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Is the Westpac Banking Corp (ASX:WBC) share price a buy for its 9.1% yield?

Credit: Kiwiteen123

The Westpac Banking Corp (ASX: WBC) share price is down over 5% since the start of the year. However, this has had the pleasing effect of boosting the dividend yield.

After all, the best reason to buy any of the big four banks including Commonwealth Bank of Australia (ASX: CBA), National Australia Bank Ltd (ASX: NAB) and Australia and New Zealand Banking Group (ASX: ANZ) is for the yield.

Is the yield worth the risk to invest in Westpac shares?

The current Westpac grossed-up dividend yield is around 9.1%. That is far better than the bank interest rate you can get in any of its bank accounts, term deposits or subsidiaries.

The subsidiaries have been a good contributor to Westpac’s growth. Bank of Melbourne, RAMS and St George Bank all play their part in Westpac’s multi-brand approach.

Its performance has been driven by Australia’s housing market. It seems to be the Australian dream to own a house, or perhaps an investment property.

House price growth led to credit growth, which led to house price growth and so on. Things aren’t looking so healthy any more. House prices are now falling and this is likely to lead to a large slowdown in credit growth, perhaps even leading to credit declines.

Banks have rightly been put under the spotlight in the Royal Commission for their behaviour. Borrowers are now facing much more stringent tests to borrow less money than before. The Royal Commission hasn’t even made any official recommendations yet. If only the same borrower tests had been applied throughout the last six years.

Things might get worse before they get better for Westpac and others. Household debt is at an all-time high, yet interest rates are at an all-time low. This has caused complacency for households, banks, regulators and the government.

Interest rates are rising around the world and this is having an effect on local interest rates, despite the RBA just sitting there and not budging. I believe the RBA shouldn’t have reduced the rate so low, as it just encouraged more borrowing.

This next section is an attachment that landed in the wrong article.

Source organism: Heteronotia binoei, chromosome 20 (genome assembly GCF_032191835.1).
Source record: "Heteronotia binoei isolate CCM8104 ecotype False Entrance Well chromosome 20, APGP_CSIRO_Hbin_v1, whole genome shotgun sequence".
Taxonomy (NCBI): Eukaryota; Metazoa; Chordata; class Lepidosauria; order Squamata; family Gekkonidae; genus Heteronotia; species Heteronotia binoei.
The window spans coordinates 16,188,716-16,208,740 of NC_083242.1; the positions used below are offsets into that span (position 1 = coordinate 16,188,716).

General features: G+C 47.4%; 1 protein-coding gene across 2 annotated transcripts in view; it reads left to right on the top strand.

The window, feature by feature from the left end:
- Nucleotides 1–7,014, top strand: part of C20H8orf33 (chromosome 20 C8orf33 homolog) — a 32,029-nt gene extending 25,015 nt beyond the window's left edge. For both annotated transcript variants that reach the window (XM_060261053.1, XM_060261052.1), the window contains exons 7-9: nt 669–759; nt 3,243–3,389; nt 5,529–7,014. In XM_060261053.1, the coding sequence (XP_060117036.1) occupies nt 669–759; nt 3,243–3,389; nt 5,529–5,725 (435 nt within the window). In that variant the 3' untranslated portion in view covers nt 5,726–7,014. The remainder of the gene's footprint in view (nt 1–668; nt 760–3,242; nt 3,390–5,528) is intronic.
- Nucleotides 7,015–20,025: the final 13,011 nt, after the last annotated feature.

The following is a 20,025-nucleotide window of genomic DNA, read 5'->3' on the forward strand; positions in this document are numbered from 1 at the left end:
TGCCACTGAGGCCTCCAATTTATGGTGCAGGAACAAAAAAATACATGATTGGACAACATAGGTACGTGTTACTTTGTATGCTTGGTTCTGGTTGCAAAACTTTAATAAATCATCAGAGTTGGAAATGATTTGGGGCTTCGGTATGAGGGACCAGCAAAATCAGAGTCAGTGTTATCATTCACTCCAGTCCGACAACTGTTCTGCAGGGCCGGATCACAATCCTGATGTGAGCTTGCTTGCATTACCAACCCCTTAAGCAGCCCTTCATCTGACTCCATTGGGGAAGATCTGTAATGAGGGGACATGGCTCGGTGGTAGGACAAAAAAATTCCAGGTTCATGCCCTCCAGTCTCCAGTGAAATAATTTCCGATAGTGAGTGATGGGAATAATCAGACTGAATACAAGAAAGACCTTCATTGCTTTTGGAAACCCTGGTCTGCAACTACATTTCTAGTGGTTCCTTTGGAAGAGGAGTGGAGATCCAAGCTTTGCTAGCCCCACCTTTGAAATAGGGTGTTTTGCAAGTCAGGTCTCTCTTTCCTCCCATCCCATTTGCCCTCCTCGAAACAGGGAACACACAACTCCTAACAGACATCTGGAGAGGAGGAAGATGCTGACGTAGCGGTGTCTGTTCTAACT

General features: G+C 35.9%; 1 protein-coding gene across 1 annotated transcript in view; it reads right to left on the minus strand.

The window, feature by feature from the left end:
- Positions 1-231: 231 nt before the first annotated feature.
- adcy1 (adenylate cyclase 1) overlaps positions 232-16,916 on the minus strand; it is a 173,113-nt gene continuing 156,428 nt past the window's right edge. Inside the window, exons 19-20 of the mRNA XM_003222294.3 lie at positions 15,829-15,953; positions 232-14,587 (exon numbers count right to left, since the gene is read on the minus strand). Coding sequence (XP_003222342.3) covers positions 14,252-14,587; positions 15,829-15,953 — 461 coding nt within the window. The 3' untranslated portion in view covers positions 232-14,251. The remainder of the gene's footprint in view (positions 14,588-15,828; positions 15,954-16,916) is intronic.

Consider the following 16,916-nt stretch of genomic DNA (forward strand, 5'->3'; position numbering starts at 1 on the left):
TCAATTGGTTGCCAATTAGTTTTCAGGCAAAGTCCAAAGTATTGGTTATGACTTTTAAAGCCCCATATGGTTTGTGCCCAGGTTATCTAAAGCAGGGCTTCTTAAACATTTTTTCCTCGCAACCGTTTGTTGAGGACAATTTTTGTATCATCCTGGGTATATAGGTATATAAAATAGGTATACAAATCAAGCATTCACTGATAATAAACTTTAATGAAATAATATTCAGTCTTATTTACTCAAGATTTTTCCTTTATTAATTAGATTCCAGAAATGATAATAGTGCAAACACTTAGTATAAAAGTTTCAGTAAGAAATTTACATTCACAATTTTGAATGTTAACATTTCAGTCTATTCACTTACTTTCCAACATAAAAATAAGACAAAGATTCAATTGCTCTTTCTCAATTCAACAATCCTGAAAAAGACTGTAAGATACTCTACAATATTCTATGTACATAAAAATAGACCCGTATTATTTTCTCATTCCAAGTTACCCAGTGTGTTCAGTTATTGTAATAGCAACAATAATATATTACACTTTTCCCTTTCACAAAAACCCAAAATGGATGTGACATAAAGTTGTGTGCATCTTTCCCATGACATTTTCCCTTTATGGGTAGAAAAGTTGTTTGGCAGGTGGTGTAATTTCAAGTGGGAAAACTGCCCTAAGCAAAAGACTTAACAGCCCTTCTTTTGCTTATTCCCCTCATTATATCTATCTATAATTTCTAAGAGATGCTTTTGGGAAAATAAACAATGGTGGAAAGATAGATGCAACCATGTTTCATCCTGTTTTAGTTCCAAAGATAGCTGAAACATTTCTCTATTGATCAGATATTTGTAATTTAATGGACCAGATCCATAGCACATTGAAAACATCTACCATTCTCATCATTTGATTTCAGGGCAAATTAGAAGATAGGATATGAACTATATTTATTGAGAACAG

If bad debts rise this will obviously have a bad impact on bank’s profitability. Bad debts are at cyclical lows, they won’t stay this low for long. Indeed, customer arrears are starting to rise. If forced house sales start occurring then Westpac could see more share price declines.

Foolish takeaway

I believe Westpac is better than some of its banking peers. However, I’m personally giving the whole banking industry a wide berth because the growth prospects are very limited for the next few years. There’s a lot of downside and not much upside despite it trading at only 12x FY19’s estimated earnings.

Investors buying Westpac today for the medium-term could get a good dividend and suffer even bigger capital falls.

Instead of Westpac I’d much rather put my money towards one of these top blue chip shares which are much more likely to grow to 2020.

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Motley Fool contributor Tristan Harrison has no position in any of the stocks mentioned. The Motley Fool Australia owns shares of National Australia Bank Limited. We Fools may not all hold the same opinions, but we all believe that considering a diverse range of insights makes us better investors. The Motley Fool has a disclosure policy. This article contains general investment advice only (under AFSL 400691). Authorised by Scott Phillips.

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